A photo of Earth from space looks pretty convincing to me. NASA image courtesy of the DSCOVR EPIC team.

Guiding people through historical thinking methods is part of my job as a museum educator. This requires a reader to understand the context of an issue, and consider multiple perspectives. When a historian sits down to read a book, reading the main text is not likely the first thing she does. A historian first focuses on the introduction to understand the point the author is trying to convey. They study the bibliography to get an idea of what sources the historian used and the breadth of their research. They also evaluate whether an author’s interpretation is supported by evidence from a variety of sources.

Before digging into the main content, we might also do a little bit of digging to learn more about the author. What are their credentials? Are they an expert on the topic? What overarching point, the thesis, are they trying to make?

Historical reading and thinking is a critical skill for readers of all ages to develop. By thinking historically and critically, we can catch Washington Irving’s mistake of playing fast and loose with the facts. We can also avoid the mistake of teaching false and misleading history. Let’s all practice thinking more like a historian and think critically about the media we are exposed to.

Historical Thinking Chart

Ask these questions of images, text, and other media to avoid falling for Washington Irving–style whoppers. Image courtesy of Stanford History Education Group.

Asking the Right Questions of History: How Do We Know?

How do you eat a whale? One bite at a time. How do you teach history? The same way. The history of us—North Dakotans, Americans, humans, the planet—is a really big story. We break it down, one bite at a time, into arbitrary regions and time periods to make it easier to process.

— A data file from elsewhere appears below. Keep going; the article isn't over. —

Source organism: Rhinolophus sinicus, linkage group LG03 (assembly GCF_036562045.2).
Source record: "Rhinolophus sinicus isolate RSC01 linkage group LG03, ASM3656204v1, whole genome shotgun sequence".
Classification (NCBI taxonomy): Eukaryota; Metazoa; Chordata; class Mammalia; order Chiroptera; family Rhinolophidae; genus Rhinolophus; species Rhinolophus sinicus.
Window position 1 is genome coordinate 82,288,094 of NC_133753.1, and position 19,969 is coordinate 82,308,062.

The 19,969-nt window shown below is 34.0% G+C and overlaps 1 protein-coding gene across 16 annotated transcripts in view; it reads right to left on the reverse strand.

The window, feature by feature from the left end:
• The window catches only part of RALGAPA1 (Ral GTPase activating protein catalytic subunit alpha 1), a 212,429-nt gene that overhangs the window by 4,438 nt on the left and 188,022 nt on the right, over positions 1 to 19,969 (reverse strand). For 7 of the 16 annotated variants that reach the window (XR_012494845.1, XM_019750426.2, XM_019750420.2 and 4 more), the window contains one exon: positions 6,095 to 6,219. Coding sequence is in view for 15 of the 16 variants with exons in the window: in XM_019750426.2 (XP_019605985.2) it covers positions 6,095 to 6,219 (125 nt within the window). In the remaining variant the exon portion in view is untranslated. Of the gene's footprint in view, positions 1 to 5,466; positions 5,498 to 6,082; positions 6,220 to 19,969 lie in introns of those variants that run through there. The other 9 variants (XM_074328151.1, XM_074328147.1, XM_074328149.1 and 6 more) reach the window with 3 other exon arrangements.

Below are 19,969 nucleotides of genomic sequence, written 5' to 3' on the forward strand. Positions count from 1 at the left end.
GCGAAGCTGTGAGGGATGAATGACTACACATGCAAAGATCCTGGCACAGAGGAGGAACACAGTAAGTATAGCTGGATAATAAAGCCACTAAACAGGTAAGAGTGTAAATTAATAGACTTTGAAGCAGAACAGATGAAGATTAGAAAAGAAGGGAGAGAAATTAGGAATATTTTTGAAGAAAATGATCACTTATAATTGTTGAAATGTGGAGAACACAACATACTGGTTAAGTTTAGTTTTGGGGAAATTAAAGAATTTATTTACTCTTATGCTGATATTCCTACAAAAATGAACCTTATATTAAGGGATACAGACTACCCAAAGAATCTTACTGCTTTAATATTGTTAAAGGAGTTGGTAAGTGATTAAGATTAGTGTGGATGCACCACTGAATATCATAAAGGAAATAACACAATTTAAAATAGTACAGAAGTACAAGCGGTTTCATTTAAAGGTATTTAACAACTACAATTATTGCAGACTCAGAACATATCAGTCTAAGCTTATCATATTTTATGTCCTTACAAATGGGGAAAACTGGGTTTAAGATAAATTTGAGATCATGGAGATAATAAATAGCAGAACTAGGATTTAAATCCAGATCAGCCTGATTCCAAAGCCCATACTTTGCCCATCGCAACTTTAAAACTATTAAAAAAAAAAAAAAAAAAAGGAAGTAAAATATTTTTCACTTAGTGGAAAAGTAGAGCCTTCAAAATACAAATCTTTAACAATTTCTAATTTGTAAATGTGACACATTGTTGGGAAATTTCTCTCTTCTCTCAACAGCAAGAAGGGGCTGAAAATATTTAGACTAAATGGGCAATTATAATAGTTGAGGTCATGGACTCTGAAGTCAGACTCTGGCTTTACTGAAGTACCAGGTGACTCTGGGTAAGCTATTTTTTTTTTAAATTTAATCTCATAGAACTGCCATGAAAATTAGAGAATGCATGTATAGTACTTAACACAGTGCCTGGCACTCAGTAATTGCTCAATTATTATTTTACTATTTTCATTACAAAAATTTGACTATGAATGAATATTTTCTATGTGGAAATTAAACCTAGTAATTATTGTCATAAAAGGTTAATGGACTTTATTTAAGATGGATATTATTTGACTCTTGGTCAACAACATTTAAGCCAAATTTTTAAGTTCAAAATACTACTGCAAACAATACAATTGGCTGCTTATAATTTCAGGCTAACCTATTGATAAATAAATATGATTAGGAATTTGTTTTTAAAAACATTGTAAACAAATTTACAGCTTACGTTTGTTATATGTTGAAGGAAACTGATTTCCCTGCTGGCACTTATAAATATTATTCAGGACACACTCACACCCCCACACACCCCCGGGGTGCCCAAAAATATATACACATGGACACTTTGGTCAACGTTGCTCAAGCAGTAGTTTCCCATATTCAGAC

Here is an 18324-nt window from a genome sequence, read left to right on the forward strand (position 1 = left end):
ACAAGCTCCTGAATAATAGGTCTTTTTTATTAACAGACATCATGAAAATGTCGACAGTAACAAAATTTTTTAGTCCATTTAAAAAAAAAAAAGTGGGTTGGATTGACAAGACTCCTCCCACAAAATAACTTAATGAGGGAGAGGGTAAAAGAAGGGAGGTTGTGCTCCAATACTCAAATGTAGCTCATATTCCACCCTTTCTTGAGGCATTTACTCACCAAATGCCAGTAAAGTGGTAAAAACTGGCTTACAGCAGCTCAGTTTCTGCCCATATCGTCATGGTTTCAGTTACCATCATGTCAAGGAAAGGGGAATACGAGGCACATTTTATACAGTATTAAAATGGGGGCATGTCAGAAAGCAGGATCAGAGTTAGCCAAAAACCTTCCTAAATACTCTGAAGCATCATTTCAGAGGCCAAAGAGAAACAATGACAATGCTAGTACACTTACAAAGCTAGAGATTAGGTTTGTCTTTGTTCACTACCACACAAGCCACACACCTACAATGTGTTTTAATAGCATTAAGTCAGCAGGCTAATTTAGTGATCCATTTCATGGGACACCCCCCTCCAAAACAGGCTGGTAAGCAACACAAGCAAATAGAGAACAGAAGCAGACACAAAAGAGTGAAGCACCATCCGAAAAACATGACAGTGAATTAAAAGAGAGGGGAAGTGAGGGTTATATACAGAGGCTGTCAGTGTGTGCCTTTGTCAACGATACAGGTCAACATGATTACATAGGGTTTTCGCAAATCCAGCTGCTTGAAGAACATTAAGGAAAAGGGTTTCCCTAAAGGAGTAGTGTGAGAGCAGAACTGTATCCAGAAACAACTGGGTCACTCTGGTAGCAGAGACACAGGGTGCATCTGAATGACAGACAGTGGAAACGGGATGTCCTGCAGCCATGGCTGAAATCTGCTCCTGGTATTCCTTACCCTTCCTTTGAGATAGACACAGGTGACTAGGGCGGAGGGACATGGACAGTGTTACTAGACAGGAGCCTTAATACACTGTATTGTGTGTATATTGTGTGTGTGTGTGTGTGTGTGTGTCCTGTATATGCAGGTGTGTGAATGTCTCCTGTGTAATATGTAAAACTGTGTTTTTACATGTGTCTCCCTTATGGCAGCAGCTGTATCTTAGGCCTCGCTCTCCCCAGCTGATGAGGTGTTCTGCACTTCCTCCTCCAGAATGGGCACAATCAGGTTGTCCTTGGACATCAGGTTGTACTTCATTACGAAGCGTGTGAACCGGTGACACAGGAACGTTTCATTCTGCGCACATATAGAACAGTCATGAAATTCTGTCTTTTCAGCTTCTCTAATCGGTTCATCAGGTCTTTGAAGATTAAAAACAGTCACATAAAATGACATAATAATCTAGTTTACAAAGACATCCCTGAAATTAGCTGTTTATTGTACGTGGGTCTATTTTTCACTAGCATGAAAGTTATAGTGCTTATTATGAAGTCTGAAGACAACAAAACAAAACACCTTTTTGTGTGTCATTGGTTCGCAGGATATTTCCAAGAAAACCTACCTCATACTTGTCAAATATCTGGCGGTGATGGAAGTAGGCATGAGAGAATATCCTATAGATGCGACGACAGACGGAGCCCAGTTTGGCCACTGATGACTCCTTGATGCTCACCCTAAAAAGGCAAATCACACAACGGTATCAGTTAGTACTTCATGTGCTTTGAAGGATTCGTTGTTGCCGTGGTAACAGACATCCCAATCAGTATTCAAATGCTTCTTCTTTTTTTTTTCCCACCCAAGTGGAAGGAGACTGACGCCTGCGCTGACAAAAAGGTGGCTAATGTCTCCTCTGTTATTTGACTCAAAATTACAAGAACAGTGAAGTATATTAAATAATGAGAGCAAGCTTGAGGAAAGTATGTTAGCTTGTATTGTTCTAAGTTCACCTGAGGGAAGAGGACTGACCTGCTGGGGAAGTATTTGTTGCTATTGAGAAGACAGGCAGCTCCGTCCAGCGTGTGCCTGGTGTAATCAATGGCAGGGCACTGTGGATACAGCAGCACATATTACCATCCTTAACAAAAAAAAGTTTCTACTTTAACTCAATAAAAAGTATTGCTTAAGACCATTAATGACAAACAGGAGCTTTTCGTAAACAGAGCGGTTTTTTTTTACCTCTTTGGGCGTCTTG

At places like the North Dakota Heritage Center & State Museum in Bismarck and our state historic sites, we try to have a comprehensive, encyclopedic approach to telling the story of North Dakota. If something has happened within the borders of the state to the people who have lived here (even for the briefest time), we try to capture that story when we can. We break the “big picture” story down into lots of little stories and themes. We try our best to identify these stories, preserve them, interpret them, and promote them. This means we also have to make some very hard decisions. We have committees that decide everything from what objects we collect to what history books get sold in the store. There are a lot of people who help decide which stories are highlighted on any given day at the State Museum.